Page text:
Yet, incongruously, the Nationwide revealed this information on its website under the heading “improving affordability helps new and existing buyers.” If this does not smack of cheerleading, I don’t know what does.
Fionnuala Earley, the Nationwide’s Chief Economist, was on Bloomberg Television this morning talking up the figures in her characteristically optimistic way. Below is what she said on the Nationwide’s website. I have highlighted the bits I find incongruously optimistic given the data.
“The price of a typical house fell by 1.8% in February, bringing the annual rate of change to -17.6% and the price of a typical house down to £147,746, from £179,358 this time last year. Sharp cuts in interest rates have helped affordability, but have not yet affected housing market confidence sufficiently to boost the levels of new transaction activity or slow the pace of house price falls. Early signs of increased interest in housing, as reported by the pick up in new buyer enquiries, have yet to filter into sales, but do suggest that falling prices and interest rates are raising curiosity now, which could flow through quickly once confidence returns.
“The February Inflation Report also implies that the MPC has not finished cutting interest rates yet. First, the Bank’s economic forecast factoring in a 25bp cut, left inflation significantly below its target two years ahead and GDP contracting sharply. Second, Mervyn King clearly stated that “further easing may well be required” when asked how much further rates could fall – a sentiment subsequently echoed by other MPC members. Further cuts in rates will be welcome in the housing market, but the economic conditions that require them will mean that there is unlikely to be a swift turnaround in the housing market in 2009.
Falling mortgage costs may be helping retail sales “Expenditure on housing, including rents, council tax, mortgages, maintenance and insurance, is one of the major components of household expenditure. The latest available data shows that it accounted for about one fifth of total household weekly expenditure in 2007. Amongst mortgage holders alone, the average weekly spend on mortgages was £138.80 per week, about 14% of the total household weekly spend. Given its share of the household budget, changes in housing costs can have a real impact on the overall disposable income of the household. In the current climate, falling interest rates have reduced the mortgage costs of existing variable rate borrowers by about a third. This provides substantial relief for borrowers who may otherwise have struggled with their payments and provides additional disposable funds for those who would not. The change in mortgage costs may be one of the factors behind the resilience of retail sales amid the deteriorating economic background.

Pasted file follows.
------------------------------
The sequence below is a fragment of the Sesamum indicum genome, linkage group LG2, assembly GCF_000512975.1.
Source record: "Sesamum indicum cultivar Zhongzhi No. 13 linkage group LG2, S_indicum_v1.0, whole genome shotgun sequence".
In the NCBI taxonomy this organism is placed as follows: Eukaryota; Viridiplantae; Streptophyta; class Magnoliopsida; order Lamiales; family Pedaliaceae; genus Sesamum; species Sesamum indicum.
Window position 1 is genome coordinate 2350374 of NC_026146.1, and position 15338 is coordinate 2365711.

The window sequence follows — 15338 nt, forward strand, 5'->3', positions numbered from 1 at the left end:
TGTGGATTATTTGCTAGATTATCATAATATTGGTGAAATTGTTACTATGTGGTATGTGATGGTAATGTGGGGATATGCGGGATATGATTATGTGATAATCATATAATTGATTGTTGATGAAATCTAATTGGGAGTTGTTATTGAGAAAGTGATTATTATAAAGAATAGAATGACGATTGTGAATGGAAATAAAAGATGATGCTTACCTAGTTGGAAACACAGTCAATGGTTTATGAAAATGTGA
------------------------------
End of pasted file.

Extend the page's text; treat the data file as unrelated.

Let’s be honest here. Fionnuala Earley works for a building society. Therefore, her view is bound to have a pro-housing slant. Apparently, she is taking the view that house price declines will diminish in severity due to mortgage cost relief as the Bank of England lowers interest rates. That may well be the case. However, my more objective view is that UK house prices are still considerably higher than most metrics of fair value like price to income would suggest is reasonable. Witness the graphs from last month’s Nationwide survey which I highlighted in my January post “Nationwide: U.K. house prices down 16.6%.” There is still a considerable way to go before house prices in Britain hit bottom.
Source Improving affordability helps new and existing buyers – Press Release, Nationwide
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Originally published at Credit Writedowns and reproduced here with the author’s permission.